Neha Narkhede shares the experience at LinkedIn moving from ETL to real-time streams, the challenges of scaling Kafka to hundreds of billions of events/day, supporting thousands of engineers, etc.
Tim Wagner defines server-less computing, examines the key trends and innovative ideas behind the technology, and looks at design patterns for big data, event processing, and mobile using AWS Lambda.
Neha Narkhede explains how Apache Kafka was designed to support capturing and processing distributed data streams by building up the basic primitives needed for a stream processing system.
Martin Kleppmann explores using event streams and Kafka for keeping data in sync across heterogeneous systems, and compares this approach to distributed transactions.
Peter Bakas presents in detail how Netflix has used Kafka, Samza, Docker, and Linux to implement a multi-tenant pipeline processing 700B events/day in the Amazon AWS cloud.
Gian Merlino discusses stream processors and a common use case - keeping databases up to date-, the challenges they present, with examples from Kafka, Storm, Samza, Druid, and others.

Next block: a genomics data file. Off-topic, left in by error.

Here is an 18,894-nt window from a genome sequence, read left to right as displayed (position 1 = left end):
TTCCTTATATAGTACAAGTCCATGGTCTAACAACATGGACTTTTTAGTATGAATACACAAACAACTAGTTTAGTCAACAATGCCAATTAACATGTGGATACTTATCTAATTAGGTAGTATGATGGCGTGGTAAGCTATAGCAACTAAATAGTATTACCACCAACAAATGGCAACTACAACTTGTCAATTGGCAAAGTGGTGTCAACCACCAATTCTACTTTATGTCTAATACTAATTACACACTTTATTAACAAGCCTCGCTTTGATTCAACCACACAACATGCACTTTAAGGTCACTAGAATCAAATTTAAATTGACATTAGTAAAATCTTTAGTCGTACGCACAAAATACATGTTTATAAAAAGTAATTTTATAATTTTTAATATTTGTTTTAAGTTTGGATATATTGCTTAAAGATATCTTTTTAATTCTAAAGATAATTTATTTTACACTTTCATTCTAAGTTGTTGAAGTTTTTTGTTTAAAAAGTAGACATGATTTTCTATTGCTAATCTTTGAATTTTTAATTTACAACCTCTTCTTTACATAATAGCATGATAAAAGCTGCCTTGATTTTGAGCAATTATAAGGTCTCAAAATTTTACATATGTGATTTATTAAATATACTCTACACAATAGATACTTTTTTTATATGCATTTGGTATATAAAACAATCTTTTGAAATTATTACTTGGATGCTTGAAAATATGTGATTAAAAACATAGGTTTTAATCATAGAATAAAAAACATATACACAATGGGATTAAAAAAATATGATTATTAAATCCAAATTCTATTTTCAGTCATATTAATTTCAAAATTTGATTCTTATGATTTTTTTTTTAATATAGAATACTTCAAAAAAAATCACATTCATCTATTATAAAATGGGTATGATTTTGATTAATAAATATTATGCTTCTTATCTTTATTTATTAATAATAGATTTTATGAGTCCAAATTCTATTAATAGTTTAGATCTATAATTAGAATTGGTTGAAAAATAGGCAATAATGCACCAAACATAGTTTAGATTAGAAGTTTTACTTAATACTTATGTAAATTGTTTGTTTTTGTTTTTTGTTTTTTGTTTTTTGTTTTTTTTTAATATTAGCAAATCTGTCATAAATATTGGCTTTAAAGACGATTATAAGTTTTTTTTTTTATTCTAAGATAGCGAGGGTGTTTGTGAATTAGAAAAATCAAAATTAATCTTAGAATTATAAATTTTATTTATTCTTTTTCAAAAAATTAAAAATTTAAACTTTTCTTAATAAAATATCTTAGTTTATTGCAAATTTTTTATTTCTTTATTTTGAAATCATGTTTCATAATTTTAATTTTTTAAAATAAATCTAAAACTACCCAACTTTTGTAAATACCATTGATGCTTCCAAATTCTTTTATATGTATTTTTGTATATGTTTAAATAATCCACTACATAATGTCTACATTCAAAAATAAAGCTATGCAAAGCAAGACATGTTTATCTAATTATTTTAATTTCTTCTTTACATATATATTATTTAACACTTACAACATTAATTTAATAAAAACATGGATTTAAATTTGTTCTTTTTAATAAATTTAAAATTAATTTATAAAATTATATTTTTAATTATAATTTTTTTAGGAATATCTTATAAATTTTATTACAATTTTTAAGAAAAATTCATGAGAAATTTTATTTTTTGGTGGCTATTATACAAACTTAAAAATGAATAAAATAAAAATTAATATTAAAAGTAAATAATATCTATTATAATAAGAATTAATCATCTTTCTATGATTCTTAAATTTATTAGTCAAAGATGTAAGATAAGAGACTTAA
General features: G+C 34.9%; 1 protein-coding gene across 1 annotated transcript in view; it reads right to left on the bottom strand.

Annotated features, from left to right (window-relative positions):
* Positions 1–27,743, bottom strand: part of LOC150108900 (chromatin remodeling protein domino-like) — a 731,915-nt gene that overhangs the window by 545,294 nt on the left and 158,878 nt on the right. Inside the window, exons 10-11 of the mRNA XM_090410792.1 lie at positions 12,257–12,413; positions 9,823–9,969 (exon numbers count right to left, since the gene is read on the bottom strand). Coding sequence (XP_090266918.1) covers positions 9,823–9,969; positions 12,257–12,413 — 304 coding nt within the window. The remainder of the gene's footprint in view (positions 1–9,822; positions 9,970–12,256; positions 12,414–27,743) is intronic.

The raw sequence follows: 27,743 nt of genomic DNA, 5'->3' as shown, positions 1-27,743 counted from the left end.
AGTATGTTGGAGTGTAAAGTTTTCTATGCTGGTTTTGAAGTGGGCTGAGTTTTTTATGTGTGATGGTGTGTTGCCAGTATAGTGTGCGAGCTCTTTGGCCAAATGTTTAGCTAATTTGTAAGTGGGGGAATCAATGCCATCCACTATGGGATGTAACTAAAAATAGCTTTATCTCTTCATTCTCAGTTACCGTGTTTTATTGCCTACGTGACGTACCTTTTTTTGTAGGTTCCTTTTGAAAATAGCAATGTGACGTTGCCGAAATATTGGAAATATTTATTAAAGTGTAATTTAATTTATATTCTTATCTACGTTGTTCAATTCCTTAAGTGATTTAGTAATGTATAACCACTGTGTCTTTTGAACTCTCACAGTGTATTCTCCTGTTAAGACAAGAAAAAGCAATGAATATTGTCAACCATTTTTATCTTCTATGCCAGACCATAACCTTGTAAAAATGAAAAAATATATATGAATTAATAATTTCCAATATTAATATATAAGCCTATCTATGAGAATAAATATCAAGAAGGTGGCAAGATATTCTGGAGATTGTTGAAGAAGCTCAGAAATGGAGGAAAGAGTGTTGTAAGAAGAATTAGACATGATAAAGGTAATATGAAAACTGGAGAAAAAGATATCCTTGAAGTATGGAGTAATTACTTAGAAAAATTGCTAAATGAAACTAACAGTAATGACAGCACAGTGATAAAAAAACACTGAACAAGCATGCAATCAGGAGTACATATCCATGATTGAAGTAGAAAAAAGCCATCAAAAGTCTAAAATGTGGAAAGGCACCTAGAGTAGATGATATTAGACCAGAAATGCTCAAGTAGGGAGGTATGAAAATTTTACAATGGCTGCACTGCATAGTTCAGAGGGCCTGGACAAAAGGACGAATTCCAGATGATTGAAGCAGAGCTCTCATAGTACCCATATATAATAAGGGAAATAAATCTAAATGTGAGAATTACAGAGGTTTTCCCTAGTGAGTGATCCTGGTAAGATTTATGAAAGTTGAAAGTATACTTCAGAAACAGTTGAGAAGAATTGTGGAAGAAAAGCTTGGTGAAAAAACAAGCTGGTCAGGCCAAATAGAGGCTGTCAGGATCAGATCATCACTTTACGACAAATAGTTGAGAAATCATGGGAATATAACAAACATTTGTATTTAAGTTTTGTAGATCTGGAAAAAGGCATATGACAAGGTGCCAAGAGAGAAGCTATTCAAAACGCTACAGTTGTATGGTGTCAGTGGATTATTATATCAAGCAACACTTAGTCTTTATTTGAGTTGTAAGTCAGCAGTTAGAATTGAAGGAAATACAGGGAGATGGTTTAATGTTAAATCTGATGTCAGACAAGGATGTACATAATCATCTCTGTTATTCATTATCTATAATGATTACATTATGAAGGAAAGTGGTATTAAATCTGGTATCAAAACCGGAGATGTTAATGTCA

Yongsheng Wu talks about how to build highly-resilient systems at scale. Wu presents also failure cases that prompted engineers at Pinterest to build such systems, and how they test these systems.
Neha Narkhede describes Apache Kafka and Samza: scalability and parallelism through data partitioning, fault tolerance, order guarantees, stateful processing, and stream processing primitives.
Marius Bogoevici demoes how to unleash the power of Kafka with Spring XD, by building a highly scalable data pipeline with RxJava and Kafka, using Spring XD as a platform.
Danny Yuan discusses how Uber uses stream processing to solve a wide range of problems, including real-time aggregation and prediction on geospatial time series, and much more.
Sharad Murthy & Tony Ng present Pulsar, a real-time streaming system which can scale to millions of events per second with high availability and 4GL language support.
Bart de Smet discusses how the reactive programming paradigm can be used for event stream processing and how it can be applied from small devices all the way to cloud-scale infrastructures.